MARS CURIOSITY FINDS MORE EVIDENCE OF LIFE-SUPPORTING ELEMENTS

PIA16797_MAHLI_of_Tintina-thmCuriosity rover’s wheel cracked open this rock, “Tintina,” and exposed white, hydrated minerals inside.   Photo credit NASA/JPL-Caltech/MSSS  Photo taken by Curiosity’s Mast Camera (Mastcam), built and operated by Malin Space Science Systems (MSSS), San Diego

Curiosity cracked this 1.2” by 1.6” rock in the Yellowknife Bay area of the Gale Crater where it had touched down last August.  The exposed white substance is most likely calcium sulfate.

Curiosity had previously found signs of hydrated minerals forming veins in the various rock layers in the Yellowknife Bay area. The presence of these minerals suggests that the area had been, at one time, rich in water and possibly in life as well.

The possibility is bolstered by last week’s discovery of clay minerals at a drill site, indicating that the rocks may have formed in neutral water.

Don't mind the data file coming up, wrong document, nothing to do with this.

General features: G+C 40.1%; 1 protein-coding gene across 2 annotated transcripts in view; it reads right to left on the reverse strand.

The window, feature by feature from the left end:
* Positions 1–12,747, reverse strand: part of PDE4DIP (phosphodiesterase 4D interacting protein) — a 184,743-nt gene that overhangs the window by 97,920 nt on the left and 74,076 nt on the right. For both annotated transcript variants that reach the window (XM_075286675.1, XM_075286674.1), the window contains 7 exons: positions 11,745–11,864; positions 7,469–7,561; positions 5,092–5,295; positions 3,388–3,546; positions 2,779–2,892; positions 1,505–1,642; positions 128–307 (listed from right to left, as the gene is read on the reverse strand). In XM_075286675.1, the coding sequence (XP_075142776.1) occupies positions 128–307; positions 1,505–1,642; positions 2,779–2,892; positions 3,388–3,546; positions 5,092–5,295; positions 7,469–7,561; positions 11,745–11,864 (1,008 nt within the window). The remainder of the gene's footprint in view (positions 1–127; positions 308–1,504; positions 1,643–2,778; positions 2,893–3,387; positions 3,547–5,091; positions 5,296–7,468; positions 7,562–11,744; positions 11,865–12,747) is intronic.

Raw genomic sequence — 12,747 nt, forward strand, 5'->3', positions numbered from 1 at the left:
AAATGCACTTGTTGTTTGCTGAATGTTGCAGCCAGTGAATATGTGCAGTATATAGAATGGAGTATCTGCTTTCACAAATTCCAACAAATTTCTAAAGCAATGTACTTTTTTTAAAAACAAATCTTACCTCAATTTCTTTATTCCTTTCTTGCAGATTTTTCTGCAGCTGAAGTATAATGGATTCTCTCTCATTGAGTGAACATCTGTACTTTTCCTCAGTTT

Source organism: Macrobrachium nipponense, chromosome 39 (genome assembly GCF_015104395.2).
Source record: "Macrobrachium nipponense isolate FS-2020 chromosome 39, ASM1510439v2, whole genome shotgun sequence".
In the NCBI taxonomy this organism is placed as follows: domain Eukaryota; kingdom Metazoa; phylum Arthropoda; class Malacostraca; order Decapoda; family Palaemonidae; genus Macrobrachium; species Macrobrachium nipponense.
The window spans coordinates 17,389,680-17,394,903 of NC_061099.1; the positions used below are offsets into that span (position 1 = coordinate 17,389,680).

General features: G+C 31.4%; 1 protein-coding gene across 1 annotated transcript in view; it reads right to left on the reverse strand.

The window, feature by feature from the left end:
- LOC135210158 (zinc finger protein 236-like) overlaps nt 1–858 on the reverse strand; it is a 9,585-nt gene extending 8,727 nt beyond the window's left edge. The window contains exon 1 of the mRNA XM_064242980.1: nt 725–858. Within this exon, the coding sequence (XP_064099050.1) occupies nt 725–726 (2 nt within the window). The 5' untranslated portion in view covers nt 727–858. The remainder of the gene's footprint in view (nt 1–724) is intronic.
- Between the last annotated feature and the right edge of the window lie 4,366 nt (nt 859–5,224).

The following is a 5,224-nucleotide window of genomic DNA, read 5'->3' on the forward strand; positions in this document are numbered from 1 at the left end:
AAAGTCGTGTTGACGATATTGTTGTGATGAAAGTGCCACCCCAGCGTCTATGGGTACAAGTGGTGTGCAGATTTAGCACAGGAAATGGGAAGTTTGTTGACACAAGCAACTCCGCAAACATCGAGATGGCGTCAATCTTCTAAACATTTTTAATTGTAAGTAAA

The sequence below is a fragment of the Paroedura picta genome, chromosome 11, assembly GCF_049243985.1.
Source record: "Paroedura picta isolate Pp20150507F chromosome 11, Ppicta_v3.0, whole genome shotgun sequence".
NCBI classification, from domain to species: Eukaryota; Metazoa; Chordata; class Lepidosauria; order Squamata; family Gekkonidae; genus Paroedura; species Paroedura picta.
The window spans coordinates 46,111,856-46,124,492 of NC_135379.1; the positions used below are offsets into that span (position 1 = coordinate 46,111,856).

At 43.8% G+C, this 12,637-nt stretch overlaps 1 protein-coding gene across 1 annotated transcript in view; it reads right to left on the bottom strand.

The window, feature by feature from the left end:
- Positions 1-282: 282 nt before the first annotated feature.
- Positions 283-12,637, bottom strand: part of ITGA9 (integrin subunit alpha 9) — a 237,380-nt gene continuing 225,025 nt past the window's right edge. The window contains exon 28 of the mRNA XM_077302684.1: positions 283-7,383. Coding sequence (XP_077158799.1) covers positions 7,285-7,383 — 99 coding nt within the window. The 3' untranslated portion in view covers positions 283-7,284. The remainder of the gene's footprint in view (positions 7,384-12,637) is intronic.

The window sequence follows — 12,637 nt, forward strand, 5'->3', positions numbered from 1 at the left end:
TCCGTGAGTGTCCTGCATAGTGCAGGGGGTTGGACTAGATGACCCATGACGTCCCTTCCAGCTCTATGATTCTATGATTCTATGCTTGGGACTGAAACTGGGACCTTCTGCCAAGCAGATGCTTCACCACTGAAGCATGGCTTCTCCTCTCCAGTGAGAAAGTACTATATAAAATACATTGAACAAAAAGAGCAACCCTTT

After comparing “Tintina’s” substance to similarly bright material filling veins in the bedrock of Yellowstone Bay, scientists believe the substance is the same.

They further conjecture that the rocks and bedrock themselves had been fractured at some point, allowing water to flow through them and deposit the minerals Curiosity is discovering today.

PIA16796_ip A hydration intensity map, based on Mastcam Spectra, for “Tintina”     Photo credit NASA/JPL-Caltech/MSSS, taken by MastCam

In this photo of “Tintina,” the color-coded bar on the right assigns the relative strength of its mineral hydration—almost over the top.

Notice the specks of weaker strengths of mineral hydration indicated in the bedrock surrounding the rock specimen.

Source:   examiner, March 19, 2013     jpl.nasa.gov/space images, March 18 and 19, 2013

Advertisements

Leave a Reply

Fill in your details below or click an icon to log in:

WordPress.com Logo

You are commenting using your WordPress.com account. Log Out / Change )

Twitter picture

You are commenting using your Twitter account. Log Out / Change )

Facebook photo

You are commenting using your Facebook account. Log Out / Change )

Google+ photo

You are commenting using your Google+ account. Log Out / Change )

Connecting to %s